- The Washington Times - Monday, February 25, 2002

FORT LAUDERDALE, Fla. When the Baltimore Orioles broke camp last spring and headed north to open the season, their 25-man roster looked something like the Sunday Jumble. Three catchers, three corner outfielders/first basemen/designated hitters, one starting center fielder who also played backup middle infielder in his spare time.
An unconventional roster, to say the least. And one you likely won't see next month when the Orioles again close up shop in Fort Lauderdale.
Vice president of baseball operations Syd Thrift and manager Mike Hargrove would like to assemble a more traditional bench on this season's 25-man roster, one that includes veteran backups who can fill in while the organization's prospects develop in the minors.
"If you have a veteran player who has had that kind of experience before and doesn't mind being a bench player, you can send the young player back to play every day rather than have him sit on the bench and be a part-time player," Thrift said. "That way the young player gets to fulfill his talents so that when he is ready to play, he's ready to play."
What it boils down to is this: Some minor leaguers who were rushed to Baltimore last season because of injuries to established regulars likely won't be in the majors come April 1. That includes players like infielder Brian Roberts, who wound up in an Orioles uniform last season after playing only 147 games in the minors, and outfielder Larry Bigbie, who appeared in 10 games with Class AAA Rochester before getting called up.
"We made a mistake by not signing [veteran minor league free agents] in the [2001] offseason," Thrift said. "It not only affected the major league team, it affected the Triple-A and Double-A teams. It set off a chain reaction, forcing a guy from Triple-A to the big leagues who shouldn't be here, then forcing a guy from Double-A to Triple-A who shouldn't be there."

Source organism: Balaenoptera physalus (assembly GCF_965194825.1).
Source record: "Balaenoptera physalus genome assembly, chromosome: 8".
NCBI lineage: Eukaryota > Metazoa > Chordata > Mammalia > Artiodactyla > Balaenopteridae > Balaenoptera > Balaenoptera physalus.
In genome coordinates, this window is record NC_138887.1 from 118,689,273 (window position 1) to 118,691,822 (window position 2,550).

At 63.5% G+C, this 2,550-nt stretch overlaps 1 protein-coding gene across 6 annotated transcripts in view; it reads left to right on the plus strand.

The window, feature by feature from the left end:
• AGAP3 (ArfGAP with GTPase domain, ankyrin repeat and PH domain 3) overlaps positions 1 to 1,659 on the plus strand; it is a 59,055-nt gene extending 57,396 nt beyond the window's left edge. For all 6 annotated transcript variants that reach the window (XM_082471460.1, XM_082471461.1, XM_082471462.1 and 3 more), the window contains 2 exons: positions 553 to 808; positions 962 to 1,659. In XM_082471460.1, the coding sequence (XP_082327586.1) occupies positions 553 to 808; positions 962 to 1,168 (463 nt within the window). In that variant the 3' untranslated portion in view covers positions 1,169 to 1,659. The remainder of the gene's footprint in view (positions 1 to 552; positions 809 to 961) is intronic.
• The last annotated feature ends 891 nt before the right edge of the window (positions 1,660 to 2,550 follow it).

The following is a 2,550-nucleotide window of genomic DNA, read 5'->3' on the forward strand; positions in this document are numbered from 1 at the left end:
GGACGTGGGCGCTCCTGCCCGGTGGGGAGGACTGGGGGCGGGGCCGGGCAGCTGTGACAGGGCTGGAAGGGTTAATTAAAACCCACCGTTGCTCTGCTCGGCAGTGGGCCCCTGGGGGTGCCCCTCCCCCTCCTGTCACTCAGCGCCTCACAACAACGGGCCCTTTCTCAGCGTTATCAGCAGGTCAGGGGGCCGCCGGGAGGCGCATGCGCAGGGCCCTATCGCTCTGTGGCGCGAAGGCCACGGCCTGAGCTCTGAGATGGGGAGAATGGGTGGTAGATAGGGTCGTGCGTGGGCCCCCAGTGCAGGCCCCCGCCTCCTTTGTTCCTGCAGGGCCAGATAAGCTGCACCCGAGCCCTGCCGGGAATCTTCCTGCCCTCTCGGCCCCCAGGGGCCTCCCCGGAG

All of which left Baltimore with a bench that was lacking in versatility. The Orioles began the year with two backup catchers (Greg Myers and Fernando Lunar) and three DH/corner infielder/outfielders (Jeff Conine, Jay Gibbons and Mike Kinkade). There was no utility infielder, forcing starting center fielder Melvin Mora to fill in at shortstop or second base when necessary.
That unpleasant scenario should change this spring.
"I would hope so, and I think that it will," Hargrove said. "But we'll wait and see when we get there."
What the Orioles have this year are a host of nonroster invitees in their spring training camp, including 10 position players. While most have little-to-no chance of making the club, a handful of versatile veterans may actually be favorites to fill out Hargrove's bench come April.
Outfielder Chad Allen has 209 games of major league experience and hit .277 with 10 homers and 46 RBI for the Minnesota Twins in 1999, only to suffer a torn anterior cruciate ligament in his right knee last August. The 27-year-old was released by the Twins but could make Baltimore's roster as the fifth outfielder if he proves healthy.
Mike Moriarty, 27, spent the last three seasons playing for the Twins' Class AAA ballclub as a middle infielder, and though he has yet to make his big league debut, he would appear to be a strong candidate to assume the utility role with the Orioles.
Other nonroster possibilities include 30-year-old outfielder Ryan McGuire (who has played for the Expos, Mets and Marlins) and 26-year-old outfielder Luis Garcia (who had 19 homers, 82 RBI and a .332 average in 98 games played in the Mexican League last season).
"We have a lot more options this year in camp than we had last year," Hargrove said.
Should some of those nonroster players make the 25-man roster, the Orioles will have the ability to give budding players like Roberts, Bigbie, Luis Matos and Tim Raines Jr. a chance to play every day in the minors.
"Any time you have a kid, especially a young player that you have high hopes for, he needs to play somewhere," Hargrove said. "Youth is usually not served being a bench player."

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